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WASHINGTON — Sen. Joseph Lieberman of Connecticut is Democratic presidential nominee Al Gore’s choice for vice president. The choice is a masterful one. Lieberman brings several big pluses to Gore’s candidacy:

* He separates Gore from President Bill Clinton cleanly and effectively. It was Lieberman who spoke up last September to scold the president for his indiscretions with Monica Lewinsky. Despite his decades-long closeness to Clinton, Lieberman broke the ice and made it practical for other Democrats to express their concerns about the president.

* He is a deeply religious Jew, with strong personal views on issues of morality — sort of the Democrats answer to the religious right.

* Lieberman brings electoral strength. He turns the last screws in New England and probably New York and New Jersey. He puts Florida back in play. (There are more Jews in Florida than Cubans.) He will inject excitement into the American Jewish community and bring them out in record numbers — and they live, mostly, in the contested states.

For Gore, his selection of the first Jewish American on a national ticket defines him as bold and courageous. It makes him appear a bit bigger today than he did last week. It also shows that he is a shrewd political analyst.

To me, the essence of Joe Lieberman is that he is smart, articulate and an effective public servant, which he has been for almost 30 years. He has earned a reputation for marching to the beat of his own drummer. He looks at issues carefully and makes his decisions on the basis of his own judgments, not according to party positions.

I met him when he was the majority leader of the Connecticut Senate in the mid ’70s. He was a strong, vocal supporter of Sen. Henry M. “Scoop” Jackson for president in those days and he shares Jackson’s penchant for integrity and his basic political philosophy: liberal on social issues, hard on national defense.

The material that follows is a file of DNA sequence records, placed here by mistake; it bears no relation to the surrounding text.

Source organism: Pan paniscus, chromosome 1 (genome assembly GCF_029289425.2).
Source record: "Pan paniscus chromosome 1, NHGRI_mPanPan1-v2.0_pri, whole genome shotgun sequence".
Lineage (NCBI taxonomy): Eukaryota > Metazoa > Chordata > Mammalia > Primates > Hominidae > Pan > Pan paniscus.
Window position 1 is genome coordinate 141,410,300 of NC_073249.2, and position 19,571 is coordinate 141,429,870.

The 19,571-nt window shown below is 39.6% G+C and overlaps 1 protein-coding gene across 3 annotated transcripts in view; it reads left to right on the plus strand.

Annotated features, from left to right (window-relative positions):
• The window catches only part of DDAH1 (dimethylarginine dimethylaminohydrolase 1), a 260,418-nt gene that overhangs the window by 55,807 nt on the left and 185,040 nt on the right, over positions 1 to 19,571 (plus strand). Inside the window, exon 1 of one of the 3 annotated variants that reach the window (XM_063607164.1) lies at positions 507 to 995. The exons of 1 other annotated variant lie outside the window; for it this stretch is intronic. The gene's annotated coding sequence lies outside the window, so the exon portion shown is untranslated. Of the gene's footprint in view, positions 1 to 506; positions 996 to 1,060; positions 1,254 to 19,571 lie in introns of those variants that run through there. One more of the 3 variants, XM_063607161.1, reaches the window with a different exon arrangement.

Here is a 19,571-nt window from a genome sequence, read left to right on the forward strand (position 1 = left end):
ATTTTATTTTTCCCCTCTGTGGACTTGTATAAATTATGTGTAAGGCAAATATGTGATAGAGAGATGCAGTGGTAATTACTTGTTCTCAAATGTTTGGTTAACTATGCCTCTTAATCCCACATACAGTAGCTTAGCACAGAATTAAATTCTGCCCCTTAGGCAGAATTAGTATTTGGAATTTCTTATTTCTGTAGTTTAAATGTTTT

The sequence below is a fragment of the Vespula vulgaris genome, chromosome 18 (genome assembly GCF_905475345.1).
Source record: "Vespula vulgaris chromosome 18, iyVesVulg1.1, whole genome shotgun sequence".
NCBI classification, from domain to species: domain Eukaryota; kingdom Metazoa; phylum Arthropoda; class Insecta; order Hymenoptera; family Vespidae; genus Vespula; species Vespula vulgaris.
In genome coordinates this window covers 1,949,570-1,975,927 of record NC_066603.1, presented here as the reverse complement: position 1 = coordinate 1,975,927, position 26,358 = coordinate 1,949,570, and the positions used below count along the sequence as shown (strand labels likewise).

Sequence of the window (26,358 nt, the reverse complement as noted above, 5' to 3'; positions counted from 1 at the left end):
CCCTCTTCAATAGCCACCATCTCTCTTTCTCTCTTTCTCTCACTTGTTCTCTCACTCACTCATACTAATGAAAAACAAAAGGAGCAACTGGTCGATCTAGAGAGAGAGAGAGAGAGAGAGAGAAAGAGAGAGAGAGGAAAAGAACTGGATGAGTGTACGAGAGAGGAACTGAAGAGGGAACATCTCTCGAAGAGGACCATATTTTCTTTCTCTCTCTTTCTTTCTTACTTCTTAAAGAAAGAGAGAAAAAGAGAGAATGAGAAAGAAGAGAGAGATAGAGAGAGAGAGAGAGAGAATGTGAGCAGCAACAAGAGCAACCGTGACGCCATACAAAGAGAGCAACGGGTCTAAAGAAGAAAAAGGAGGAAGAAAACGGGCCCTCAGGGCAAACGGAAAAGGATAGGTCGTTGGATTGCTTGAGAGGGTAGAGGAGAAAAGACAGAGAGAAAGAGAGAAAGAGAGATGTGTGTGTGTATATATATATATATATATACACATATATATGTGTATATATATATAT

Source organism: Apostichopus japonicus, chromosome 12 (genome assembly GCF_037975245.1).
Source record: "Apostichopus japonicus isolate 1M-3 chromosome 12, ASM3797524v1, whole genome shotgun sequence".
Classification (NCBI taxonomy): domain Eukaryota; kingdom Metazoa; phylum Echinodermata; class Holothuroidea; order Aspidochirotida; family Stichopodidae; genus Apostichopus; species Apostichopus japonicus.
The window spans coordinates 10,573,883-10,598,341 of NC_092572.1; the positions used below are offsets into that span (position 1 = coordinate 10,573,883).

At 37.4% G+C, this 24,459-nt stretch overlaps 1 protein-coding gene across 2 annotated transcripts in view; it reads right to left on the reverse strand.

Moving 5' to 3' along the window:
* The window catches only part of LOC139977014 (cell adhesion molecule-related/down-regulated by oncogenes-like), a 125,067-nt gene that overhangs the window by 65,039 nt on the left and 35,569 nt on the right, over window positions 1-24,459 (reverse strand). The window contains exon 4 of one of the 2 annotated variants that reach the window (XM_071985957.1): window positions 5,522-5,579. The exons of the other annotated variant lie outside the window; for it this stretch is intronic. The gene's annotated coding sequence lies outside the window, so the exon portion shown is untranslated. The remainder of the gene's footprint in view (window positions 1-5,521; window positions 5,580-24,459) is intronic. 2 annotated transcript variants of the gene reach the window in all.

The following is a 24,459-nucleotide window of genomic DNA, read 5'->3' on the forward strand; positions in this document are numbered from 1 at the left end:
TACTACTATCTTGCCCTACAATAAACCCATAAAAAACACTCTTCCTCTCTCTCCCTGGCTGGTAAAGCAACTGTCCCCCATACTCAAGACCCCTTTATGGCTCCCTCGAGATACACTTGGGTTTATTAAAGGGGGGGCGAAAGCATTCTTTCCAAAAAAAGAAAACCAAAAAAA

Lieberman’s religious beliefs and practices will do a great deal to explain the Jewish religion to the American people over the next weeks. Talmudic scholars will explain what a religious Jew can and can’t do on the Sabbath, and other items of the faith. Hopefully, the focus on his religion will serve to enlighten and create greater understanding between the faiths.

There is some concern that his religion will be a drag on the ticket, just as John F. Kennedy’s Catholicism was considered detrimental to his electability in 1960. The University of Michigan postelection poll that year showed that it did hurt. By an 8 to 1 margin, more Protestant voters who had voted Democratic in 1956 switched to the Republican candidate in 1960 than did Catholic voters. Kennedy got 80 percent of the Catholic vote that year, but that was close to normal in those days.

What is new this year is the enormous underground communications infrastructure of the Internet. We saw how the religious right used e-mail to defame and libel Sen. John McCain in his primary battles in South Carolina and Michigan. Hate travels fast and quietly by e-mail. A prominent Jewish friend of mind reported that his e-mail filled up with bigotry this week in the wake of the Lieberman announcement.

On the macro political scene, those states where religion may become a factor are states that Bush is likely to win anyway. I see Lieberman’s religion as a plus — and I have spent a good bit of time this week trying to convince some of my Democratic Jewish friends of that. They are quite concerned.